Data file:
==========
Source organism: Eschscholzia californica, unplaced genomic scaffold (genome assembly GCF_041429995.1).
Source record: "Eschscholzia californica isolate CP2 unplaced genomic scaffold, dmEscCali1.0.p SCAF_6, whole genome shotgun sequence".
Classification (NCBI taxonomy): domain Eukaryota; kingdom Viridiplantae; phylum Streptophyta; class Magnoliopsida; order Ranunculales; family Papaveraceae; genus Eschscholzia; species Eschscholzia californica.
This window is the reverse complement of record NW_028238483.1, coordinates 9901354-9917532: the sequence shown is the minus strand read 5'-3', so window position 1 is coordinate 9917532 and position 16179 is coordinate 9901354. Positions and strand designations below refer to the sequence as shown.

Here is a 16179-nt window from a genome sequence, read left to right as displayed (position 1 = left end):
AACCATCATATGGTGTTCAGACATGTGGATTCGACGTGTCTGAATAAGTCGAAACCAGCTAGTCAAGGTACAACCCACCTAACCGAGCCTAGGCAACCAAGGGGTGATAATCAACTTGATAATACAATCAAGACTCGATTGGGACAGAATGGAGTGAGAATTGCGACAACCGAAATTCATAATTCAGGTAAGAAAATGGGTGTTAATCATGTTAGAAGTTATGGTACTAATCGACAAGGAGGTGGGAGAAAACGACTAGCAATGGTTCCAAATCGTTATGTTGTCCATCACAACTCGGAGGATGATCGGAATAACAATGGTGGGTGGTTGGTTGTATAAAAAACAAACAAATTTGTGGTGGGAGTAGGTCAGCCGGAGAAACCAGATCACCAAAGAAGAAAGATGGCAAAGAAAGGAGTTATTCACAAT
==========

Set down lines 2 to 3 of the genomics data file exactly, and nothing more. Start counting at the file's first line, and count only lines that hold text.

Source record: "Eschscholzia californica isolate CP2 unplaced genomic scaffold, dmEscCali1.0.p SCAF_6, whole genome shotgun sequence".
Classification (NCBI taxonomy): domain Eukaryota; kingdom Viridiplantae; phylum Streptophyta; class Magnoliopsida; order Ranunculales; family Papaveraceae; genus Eschscholzia; species Eschscholzia californica.